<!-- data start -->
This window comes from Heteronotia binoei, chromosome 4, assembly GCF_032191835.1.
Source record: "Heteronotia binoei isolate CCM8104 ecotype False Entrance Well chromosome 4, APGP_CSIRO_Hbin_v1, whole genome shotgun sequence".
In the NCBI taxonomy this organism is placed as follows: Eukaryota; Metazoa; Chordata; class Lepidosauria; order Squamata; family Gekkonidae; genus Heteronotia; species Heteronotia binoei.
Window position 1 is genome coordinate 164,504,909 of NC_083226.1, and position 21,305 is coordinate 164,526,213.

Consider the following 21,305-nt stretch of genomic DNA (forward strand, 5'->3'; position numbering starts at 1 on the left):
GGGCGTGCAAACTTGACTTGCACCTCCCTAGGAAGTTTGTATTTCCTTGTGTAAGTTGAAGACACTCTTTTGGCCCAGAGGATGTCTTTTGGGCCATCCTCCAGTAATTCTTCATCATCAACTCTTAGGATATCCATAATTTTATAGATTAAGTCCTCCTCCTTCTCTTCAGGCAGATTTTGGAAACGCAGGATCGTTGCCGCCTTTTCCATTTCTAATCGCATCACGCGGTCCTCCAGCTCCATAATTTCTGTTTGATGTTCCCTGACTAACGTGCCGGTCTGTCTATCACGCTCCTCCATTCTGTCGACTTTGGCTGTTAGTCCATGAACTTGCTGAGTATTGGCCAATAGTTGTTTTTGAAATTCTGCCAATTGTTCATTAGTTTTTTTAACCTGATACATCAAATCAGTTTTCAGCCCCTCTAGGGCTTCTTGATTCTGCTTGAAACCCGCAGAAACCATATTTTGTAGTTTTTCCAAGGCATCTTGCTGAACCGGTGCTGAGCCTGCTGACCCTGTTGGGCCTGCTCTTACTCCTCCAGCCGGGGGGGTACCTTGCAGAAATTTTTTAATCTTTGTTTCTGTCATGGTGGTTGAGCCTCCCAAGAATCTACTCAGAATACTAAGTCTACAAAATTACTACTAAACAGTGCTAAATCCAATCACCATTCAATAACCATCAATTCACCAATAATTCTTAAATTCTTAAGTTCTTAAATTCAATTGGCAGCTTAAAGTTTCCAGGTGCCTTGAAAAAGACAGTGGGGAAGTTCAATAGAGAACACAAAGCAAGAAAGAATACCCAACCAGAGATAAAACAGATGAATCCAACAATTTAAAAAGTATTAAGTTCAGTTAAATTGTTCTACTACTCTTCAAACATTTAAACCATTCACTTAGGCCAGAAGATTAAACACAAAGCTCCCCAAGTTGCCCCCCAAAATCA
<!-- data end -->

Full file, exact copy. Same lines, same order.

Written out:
This window comes from Heteronotia binoei, chromosome 4, assembly GCF_032191835.1.
Source record: "Heteronotia binoei isolate CCM8104 ecotype False Entrance Well chromosome 4, APGP_CSIRO_Hbin_v1, whole genome shotgun sequence".
In the NCBI taxonomy this organism is placed as follows: Eukaryota; Metazoa; Chordata; class Lepidosauria; order Squamata; family Gekkonidae; genus Heteronotia; species Heteronotia binoei.
Window position 1 is genome coordinate 164,504,909 of NC_083226.1, and position 21,305 is coordinate 164,526,213.

Consider the following 21,305-nt stretch of genomic DNA (forward strand, 5'->3'; position numbering starts at 1 on the left):
GGGCGTGCAAACTTGACTTGCACCTCCCTAGGAAGTTTGTATTTCCTTGTGTAAGTTGAAGACACTCTTTTGGCCCAGAGGATGTCTTTTGGGCCATCCTCCAGTAATTCTTCATCATCAACTCTTAGGATATCCATAATTTTATAGATTAAGTCCTCCTCCTTCTCTTCAGGCAGATTTTGGAAACGCAGGATCGTTGCCGCCTTTTCCATTTCTAATCGCATCACGCGGTCCTCCAGCTCCATAATTTCTGTTTGATGTTCCCTGACTAACGTGCCGGTCTGTCTATCACGCTCCTCCATTCTGTCGACTTTGGCTGTTAGTCCATGAACTTGCTGAGTATTGGCCAATAGTTGTTTTTGAAATTCTGCCAATTGTTCATTAGTTTTTTTAACCTGATACATCAAATCAGTTTTCAGCCCCTCTAGGGCTTCTTGATTCTGCTTGAAACCCGCAGAAACCATATTTTGTAGTTTTTCCAAGGCATCTTGCTGAACCGGTGCTGAGCCTGCTGACCCTGTTGGGCCTGCTCTTACTCCTCCAGCCGGGGGGGTACCTTGCAGAAATTTTTTAATCTTTGTTTCTGTCATGGTGGTTGAGCCTCCCAAGAATCTACTCAGAATACTAAGTCTACAAAATTACTACTAAACAGTGCTAAATCCAATCACCATTCAATAACCATCAATTCACCAATAATTCTTAAATTCTTAAGTTCTTAAATTCAATTGGCAGCTTAAAGTTTCCAGGTGCCTTGAAAAAGACAGTGGGGAAGTTCAATAGAGAACACAAAGCAAGAAAGAATACCCAACCAGAGATAAAACAGATGAATCCAACAATTTAAAAAGTATTAAGTTCAGTTAAATTGTTCTACTACTCTTCAAACATTTAAACCATTCACTTAGGCCAGAAGATTAAACACAAAGCTCCCCAAGTTGCCCCCCAAAATCA